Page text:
My office is a cozy 8ft. x 16ft. nook, between the kitchen and the deck. There is a large sliding glass door facing East, that provides me with natural light and a view into the backyard. Our lot is 1/4 acre, as is our neighbors on either side and there is a wooded easement at the back of the property. All this helps to create the illusion that I live in the country rather than on the outskirts of a major city.

Some of the wildlife I can observe through the sliding glass door includes squirrels, opossums, raccoons, groundhogs and a wide variety of birds. I hung a bird feeder on a pole and positioned it in the yard so that all I have to do is lean over in my chair, just a little bit, to see the feeder and any birds that might be feeding there. The feeder attracts mostly Sparrows, Cardinals, Blue Jays and Chickadees.

While I enjoyed watching the birds the idea of photographing them at the feeder seemed cliche. But what if I hung a backdrop behind the feeder and photographed them while they were still in the air, just before landing on the perch?

It was Good Friday, the weather was beautiful and I had no where I had to be. I filled the feeder and hung a hand painted canvas behind it, securing it to the pole with A clamps.

I mounted a Canon 580EX on a stand and placed it on the right side of the feeder. This flash was about 6 ft. from the feeder and about 1 ft. higher. I zoomed the head to the 85mm setting to narrow the beam and minimize the amount of light spilling onto the background. I was going to use the STE2 infrared transmitter to fire the strobe, as well as control the flash exposure, so all I needed to do was set it for ETTL, set it to slave mode and twist the head so it pointed toward the feeder while the front of the flash pointed toward camera position so the IR receiver on the front of the flash would see the light from the transmitter.

I attached a second Canon flash to a table top tripod and placed in on the ground on the opposite side of the feeder. The settings for this flash were the same as the first flash but the head was pointed up toward the feeder. I now had created a one high, one low, cross lighting for my feathered friends.

I mounted a 300mm lens on my 50D and slide the STE2 transmitter onto the hot shoe. I then mounted the camera onto a tripod. Even with a 300mm lens I still had to get close to the feeder to even hope to fill the frame with little birds. I set up the camera about twelve feet away from the feeder then focused on the perches. I panned the camera to the side so that the perches were not visible in the frame and so that I could capture the birds in flight, just before landing.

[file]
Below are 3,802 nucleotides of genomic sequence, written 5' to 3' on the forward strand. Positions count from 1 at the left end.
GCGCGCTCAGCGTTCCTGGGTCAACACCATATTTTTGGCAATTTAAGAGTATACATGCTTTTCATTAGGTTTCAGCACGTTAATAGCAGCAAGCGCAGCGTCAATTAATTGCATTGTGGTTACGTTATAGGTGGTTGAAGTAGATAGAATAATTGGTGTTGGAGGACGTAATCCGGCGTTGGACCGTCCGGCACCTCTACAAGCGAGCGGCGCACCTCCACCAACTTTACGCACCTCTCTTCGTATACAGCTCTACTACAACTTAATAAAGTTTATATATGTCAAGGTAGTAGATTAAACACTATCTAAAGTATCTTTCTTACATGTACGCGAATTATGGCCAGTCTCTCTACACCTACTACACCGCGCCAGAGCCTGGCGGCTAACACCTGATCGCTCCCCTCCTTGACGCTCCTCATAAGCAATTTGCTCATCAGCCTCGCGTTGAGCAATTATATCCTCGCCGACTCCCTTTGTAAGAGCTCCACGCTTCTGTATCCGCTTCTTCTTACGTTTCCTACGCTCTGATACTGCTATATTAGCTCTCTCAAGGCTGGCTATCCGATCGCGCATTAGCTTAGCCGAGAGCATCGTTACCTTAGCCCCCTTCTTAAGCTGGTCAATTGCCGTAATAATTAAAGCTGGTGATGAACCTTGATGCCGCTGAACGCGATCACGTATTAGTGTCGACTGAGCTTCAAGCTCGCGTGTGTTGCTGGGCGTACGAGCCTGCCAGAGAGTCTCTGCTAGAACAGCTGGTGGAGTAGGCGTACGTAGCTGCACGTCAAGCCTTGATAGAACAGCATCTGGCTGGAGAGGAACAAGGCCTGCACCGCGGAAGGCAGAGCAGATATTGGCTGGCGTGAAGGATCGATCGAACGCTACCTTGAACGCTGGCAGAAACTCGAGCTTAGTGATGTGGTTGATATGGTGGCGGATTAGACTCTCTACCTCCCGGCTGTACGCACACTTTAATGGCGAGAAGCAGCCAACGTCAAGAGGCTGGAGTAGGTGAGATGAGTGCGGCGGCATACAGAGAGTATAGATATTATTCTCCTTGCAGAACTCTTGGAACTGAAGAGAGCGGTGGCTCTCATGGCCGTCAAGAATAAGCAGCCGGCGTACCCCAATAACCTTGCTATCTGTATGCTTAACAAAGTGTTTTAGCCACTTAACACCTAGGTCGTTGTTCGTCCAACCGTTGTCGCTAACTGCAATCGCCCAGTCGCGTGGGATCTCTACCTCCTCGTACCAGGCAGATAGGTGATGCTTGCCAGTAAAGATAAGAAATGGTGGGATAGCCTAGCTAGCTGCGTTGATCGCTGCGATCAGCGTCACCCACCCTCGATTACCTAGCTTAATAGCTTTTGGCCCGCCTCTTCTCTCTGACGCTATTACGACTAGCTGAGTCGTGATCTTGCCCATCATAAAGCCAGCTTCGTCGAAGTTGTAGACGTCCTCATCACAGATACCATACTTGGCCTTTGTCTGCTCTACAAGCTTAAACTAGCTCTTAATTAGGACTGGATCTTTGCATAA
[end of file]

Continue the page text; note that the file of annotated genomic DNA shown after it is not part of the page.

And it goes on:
This turned out to be more difficult than I had imagined. Even though the birds would land on the support bar above the feeder or on a nearby sapling before going for the feeder, tripping the shutter before the bird landed on the perch took total concentration, split second timing, and just plain luck. For every frame that had a bird in it I had three frames of empty background. Because I didn’t want the feeder in the shot I had to pick one side to focus on. Left or right, decreasing my chances by 50%. This was going to take longer than I thought.

The amount of activity at the feeder seemed to have diminished by the time I started shooting. I came to the realization that I was too visible and that I needed some camouflage. I thought about giving up until I could construct a bird blind out of PVC tubing and some kind of material but then I remembered watching our son Wynn make a tent out of deck chairs and a old blanket. A few minutes later I was crouching in my ersatz tent awaiting the next avian visitor.

The House Sparrow was captured at 1/250th at f6.3, ISO 100. The camera was set on manual. I chose a shutter/aperture combination that I thought would be a good balance between stop action and depth of field. I didn’t mind if 1/250 allowed a little blur in the wings I knew the short duration of the flashes would make a sharp base exposure. I new there would be some cropping involved so I wanted to keep the ISO as low as possible.

I wanted to make the flash light dominant and have the background dark so I under exposed the ambient by 1,2/3 stops.I was pleasantly surprised with the consistency with which the flashes fired given that IR tends to be erratic out doors, in sunlight. There were just enough hazy clouds to keep the sun from overwhelming the sensors and both flashes were in front of and at 45 degrees from, the transmitter. I did move the transmitter off the camera, mounting it to another small tripod attached with an off camera shoe cord, after I extended the lens shade which blocked the transmitter! I left the flash ratios at 1:1 and let the birds proximity to each flash determine which light would be stronger.